An anti-extremism nonprofit launched an online directory of more than 300 hate symbols Tuesday that it hopes military leaders will use to stop the infiltration of extremist beliefs among their own ranks.
Hand signals, online memes, tattoos, patches, flags, graffiti and pins are among the items the Global Project Against Hate and Extremism catalogued in its database of symbols used by extremists around the world to identify one another and spread ideologies.
The group’s leaders believe it’s the most comprehensive directory of its kind and can be a resource for police, technology companies, policymakers and journalists to identify and combat hate and extremism.
The organization’s co-founder, Wendy Via, noted obvious applications for the U.S. military, such as turning away recruits boasting such symbols and intervening with select troops who may be using them.
“If we’re talking about doing a better job of screening out our new recruits, then being able to recognize or being able to identify the meaning of a tattoo, for example, is pretty critical,” said Via. “Most folks can identify an ‘SS’ lighting bolt, but what else? Maybe there’s something that has to do with one of the white supremacy groups and you don’t know where to reference it.”
For tattoos specifically, the Department of Defense has a blanket policy against extremist, anti-American, gang and discriminatory symbols. Each service branch also imposes additional rules, such as the ban imposed by the Marine Corps on tattoos linked to domestic terrorism.
To help military recruiters enforce those policies, the Pentagon has floated the idea of accessing an FBI database to screen questionable recruit tattoos. The FBI’s tattoo and graffiti team currently uses a library of symbols and photographs to help law enforcement agencies investigate gang-related crimes.
Via argued that her organization’s directory is an even more accessible and updated resource on extremist symbols than the FBI’s version. As the extremist landscape changes, the Global Project Against Hate and Extremism plans to continually add symbols, she said. Since launching Tuesday, the group was already working to incorporate 50 more entries.
“[The FBI database] might have some Aryan Brotherhood prison gang stuff in there, but it’s just not going to have all the logos or memes, certainly not internationally,” Via said. “We want ours to be as comprehensive as it can be at any given moment. ... It’s a never-ending effort.”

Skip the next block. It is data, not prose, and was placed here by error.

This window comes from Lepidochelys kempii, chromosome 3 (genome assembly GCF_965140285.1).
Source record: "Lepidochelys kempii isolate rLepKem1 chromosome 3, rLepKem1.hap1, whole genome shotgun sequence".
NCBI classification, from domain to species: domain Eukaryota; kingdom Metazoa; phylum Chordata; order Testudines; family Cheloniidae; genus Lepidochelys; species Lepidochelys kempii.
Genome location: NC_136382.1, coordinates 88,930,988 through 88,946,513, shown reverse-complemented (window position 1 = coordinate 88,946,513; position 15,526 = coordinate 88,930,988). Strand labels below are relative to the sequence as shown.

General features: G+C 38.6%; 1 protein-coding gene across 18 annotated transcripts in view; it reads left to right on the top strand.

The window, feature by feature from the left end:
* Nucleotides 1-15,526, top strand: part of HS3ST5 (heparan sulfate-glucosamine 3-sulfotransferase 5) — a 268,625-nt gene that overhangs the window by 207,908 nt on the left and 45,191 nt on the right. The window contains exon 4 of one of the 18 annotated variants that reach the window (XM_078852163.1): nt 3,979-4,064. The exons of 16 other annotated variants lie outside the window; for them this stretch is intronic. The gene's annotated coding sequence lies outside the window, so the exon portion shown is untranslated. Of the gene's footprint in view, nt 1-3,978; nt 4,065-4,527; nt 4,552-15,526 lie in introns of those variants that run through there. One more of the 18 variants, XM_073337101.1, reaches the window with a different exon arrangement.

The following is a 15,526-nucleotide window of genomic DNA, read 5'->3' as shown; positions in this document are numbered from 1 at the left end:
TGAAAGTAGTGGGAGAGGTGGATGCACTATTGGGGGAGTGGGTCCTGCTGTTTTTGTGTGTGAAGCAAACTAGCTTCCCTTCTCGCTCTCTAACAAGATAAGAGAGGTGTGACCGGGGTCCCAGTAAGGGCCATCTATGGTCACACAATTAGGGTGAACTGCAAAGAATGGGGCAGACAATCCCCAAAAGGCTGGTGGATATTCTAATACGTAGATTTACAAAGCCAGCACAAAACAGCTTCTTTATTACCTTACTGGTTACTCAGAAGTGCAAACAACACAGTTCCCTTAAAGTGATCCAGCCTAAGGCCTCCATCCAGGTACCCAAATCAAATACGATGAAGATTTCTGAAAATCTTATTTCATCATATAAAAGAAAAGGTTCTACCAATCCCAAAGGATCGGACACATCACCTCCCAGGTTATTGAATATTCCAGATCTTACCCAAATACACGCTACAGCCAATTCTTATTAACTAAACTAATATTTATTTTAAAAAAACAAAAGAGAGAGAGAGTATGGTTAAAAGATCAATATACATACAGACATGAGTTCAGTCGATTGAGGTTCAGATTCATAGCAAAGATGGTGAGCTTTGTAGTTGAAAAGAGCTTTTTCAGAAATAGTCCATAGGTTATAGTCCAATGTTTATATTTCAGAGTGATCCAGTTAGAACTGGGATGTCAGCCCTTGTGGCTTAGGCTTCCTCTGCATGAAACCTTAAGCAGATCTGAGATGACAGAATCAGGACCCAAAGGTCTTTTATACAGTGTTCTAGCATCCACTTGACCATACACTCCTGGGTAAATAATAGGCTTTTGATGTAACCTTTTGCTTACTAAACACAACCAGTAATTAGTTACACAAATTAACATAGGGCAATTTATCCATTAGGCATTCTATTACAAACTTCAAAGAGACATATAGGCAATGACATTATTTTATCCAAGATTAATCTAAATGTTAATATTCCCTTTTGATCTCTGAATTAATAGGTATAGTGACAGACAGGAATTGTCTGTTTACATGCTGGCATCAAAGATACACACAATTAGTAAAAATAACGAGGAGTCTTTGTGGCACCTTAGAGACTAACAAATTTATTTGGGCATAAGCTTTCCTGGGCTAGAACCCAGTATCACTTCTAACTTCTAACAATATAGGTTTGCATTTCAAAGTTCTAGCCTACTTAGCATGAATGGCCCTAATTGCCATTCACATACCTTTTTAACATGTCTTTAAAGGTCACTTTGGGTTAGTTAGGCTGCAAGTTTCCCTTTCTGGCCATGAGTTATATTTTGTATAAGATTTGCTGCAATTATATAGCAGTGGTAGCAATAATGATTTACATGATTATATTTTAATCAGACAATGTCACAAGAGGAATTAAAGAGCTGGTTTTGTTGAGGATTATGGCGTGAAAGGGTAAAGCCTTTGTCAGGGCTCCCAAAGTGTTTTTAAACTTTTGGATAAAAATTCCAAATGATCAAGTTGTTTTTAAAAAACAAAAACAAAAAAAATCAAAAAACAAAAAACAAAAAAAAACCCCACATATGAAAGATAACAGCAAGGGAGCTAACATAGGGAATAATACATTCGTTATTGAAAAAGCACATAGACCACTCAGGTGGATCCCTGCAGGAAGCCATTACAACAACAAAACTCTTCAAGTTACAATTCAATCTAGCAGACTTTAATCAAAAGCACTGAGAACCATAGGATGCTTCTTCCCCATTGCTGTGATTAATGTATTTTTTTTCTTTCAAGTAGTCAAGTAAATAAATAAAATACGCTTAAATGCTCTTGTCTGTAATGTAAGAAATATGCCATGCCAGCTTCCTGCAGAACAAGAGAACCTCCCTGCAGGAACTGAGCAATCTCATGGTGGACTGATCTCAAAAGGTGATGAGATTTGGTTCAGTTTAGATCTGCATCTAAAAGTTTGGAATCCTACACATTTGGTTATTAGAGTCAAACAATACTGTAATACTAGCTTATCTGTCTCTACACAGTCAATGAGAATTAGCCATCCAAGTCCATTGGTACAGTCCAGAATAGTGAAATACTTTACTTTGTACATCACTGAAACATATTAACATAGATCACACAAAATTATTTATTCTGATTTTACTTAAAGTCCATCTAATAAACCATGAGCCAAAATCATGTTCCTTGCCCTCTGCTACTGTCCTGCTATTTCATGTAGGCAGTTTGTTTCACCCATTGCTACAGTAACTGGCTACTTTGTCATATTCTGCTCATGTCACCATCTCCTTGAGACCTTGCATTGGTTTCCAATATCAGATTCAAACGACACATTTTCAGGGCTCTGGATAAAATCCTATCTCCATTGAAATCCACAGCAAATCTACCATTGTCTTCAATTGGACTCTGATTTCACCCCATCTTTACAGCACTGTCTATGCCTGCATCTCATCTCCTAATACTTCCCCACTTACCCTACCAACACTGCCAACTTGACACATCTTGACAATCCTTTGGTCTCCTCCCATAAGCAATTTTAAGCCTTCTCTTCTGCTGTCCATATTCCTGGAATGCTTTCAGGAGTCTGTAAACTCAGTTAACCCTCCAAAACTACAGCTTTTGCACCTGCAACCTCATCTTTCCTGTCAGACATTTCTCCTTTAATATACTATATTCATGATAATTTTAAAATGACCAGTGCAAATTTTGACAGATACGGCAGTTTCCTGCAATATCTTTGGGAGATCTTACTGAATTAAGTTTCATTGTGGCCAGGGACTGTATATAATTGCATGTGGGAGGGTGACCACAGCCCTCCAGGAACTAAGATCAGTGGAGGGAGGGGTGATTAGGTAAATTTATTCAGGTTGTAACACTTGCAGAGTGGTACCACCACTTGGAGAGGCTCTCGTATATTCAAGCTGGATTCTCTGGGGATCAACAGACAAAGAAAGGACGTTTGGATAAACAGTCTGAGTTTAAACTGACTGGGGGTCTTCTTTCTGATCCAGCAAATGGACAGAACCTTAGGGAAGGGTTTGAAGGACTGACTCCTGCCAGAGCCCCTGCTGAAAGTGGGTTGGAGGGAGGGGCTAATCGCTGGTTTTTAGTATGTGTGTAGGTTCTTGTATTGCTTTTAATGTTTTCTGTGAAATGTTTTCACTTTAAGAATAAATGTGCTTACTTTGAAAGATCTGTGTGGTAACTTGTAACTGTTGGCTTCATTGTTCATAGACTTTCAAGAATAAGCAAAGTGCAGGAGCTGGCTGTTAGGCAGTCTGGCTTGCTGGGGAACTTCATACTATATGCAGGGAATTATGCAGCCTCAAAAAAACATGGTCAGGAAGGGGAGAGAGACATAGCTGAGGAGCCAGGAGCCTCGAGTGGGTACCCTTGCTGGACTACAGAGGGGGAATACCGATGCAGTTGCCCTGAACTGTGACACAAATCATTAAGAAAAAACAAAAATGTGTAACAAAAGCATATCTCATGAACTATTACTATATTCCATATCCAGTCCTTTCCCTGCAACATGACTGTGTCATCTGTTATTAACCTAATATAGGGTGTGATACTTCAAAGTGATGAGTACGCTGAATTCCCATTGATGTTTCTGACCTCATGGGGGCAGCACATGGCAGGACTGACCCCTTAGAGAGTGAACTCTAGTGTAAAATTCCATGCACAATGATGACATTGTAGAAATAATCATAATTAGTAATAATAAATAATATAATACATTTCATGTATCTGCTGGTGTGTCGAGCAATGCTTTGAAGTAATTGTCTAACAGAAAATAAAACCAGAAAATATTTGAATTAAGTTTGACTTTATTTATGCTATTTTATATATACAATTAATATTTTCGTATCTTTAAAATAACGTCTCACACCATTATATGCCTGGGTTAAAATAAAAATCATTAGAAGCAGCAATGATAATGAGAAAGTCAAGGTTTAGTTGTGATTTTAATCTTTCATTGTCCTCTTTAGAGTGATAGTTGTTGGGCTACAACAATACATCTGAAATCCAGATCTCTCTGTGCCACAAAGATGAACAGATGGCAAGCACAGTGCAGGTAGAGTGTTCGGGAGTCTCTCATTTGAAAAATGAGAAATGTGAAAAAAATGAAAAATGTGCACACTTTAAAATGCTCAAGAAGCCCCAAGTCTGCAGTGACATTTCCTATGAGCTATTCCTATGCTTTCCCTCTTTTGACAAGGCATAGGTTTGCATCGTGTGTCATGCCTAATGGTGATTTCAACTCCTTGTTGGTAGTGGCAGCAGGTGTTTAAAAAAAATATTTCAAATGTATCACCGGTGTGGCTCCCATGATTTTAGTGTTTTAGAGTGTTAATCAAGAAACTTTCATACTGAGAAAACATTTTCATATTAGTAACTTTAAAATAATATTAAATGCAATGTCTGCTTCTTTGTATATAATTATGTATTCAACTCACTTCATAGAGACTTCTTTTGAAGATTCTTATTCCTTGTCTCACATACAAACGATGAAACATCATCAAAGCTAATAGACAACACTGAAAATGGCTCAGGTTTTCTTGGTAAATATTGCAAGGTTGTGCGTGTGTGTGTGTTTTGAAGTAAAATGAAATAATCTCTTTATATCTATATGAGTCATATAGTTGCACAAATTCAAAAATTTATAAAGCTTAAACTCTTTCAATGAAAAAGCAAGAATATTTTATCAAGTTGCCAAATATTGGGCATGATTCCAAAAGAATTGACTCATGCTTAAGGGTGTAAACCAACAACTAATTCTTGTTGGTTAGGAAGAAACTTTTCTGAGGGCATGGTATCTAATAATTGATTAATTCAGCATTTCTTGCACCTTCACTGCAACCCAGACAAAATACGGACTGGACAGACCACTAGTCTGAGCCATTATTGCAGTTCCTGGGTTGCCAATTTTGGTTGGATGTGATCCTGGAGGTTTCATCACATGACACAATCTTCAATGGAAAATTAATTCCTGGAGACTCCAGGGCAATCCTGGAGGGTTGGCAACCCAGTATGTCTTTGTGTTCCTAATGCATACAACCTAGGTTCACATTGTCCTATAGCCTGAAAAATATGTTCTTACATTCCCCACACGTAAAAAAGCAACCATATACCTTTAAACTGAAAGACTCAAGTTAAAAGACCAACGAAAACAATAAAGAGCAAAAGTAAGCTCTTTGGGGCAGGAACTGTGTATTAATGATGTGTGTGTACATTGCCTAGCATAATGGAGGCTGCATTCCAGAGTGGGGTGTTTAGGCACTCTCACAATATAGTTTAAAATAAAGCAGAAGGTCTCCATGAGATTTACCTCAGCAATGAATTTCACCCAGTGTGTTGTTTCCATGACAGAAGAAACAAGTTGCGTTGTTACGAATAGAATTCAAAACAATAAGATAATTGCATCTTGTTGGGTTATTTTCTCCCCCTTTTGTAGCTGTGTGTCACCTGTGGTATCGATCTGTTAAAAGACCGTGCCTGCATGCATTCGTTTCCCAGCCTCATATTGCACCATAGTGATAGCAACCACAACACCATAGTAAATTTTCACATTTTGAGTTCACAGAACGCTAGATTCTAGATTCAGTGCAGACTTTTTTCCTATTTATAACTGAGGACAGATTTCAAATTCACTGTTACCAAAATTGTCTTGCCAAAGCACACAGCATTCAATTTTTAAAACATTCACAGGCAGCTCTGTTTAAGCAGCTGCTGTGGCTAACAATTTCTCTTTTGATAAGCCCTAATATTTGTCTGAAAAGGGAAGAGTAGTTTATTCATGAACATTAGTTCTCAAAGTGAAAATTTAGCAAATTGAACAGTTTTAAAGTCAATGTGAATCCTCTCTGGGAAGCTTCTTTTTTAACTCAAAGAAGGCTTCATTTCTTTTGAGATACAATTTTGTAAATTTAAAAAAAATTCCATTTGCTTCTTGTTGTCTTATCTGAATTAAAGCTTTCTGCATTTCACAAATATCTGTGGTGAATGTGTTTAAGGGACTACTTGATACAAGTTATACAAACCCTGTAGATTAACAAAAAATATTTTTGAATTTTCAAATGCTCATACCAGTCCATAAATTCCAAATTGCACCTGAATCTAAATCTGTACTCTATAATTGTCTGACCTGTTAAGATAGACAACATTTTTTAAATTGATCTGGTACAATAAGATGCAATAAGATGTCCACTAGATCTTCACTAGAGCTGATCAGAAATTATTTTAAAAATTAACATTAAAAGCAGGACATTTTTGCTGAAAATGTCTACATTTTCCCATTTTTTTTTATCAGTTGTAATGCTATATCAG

In addition to using the directory to screen out recruits, Via thinks it could be employed by military leaders to identify and understand symbols adorned by those in their ranks.
DOD policy expressly prohibits service members from actively advocating for extremist ideologies. Experts generally agree, meanwhile, that only a small number of service members have been involved in such activities. However, as troops are specifically targeted by extremist groups, even a small number of extremist actors in the military can threaten national security, experts argue.
In cases where military leaders spot extremist symbols in the rank-and-file, the Global Project Against Hate and Extremism recommends intervention and education over discipline and potential discharge.
“We advocate for interventions or diversion programs if the commander sees somebody who might be at risk for extremism while active, and a new tattoo could be an indication of that,” Via said. “It’s about being aware.”
The Global Project Against Hate and Extremism’s directory includes symbols of white supremacists movements, which have become more active in the U.S. in recent years. According to the Government Accountability Office, incidents of domestic terrorism increased by 357% between 2013 and 2021. Racially- or ethnically-motivated extremists committed the most violent crimes during that span.
In addition to the aforementioned focus areas, the organization’s directory contains extremist symbols from neo-Nazi, anti-immigrant, anti-government, male-supremacist, anti-Muslim, antisemitic and anti-LGBTQ+ groups, among others.
Other resources, such as the Anti-Defamation League’s Hate on Display database, also provide an overview of symbols used primarily by white supremacist movements.
Via said her organization’s database built on already existing directories by including movements from across the globe — not just those active in the U.S. The Global Project Against Hate and Extremism database also contains symbols for groups that haven’t committed violent acts.
“We expanded it [beyond] just the hardcore white supremacy groups because in our view, the dominance of these hate symbols that are on their flags, posters, websites and social media ... are extremely dangerous and damaging,” Via said.
Nikki Wentling covers disinformation and extremism for Military Times. She's reported on veterans and military communities for eight years and has also covered technology, politics, health care and crime. Her work has earned multiple honors from the National Coalition for Homeless Veterans, the Arkansas Associated Press Managing Editors and others.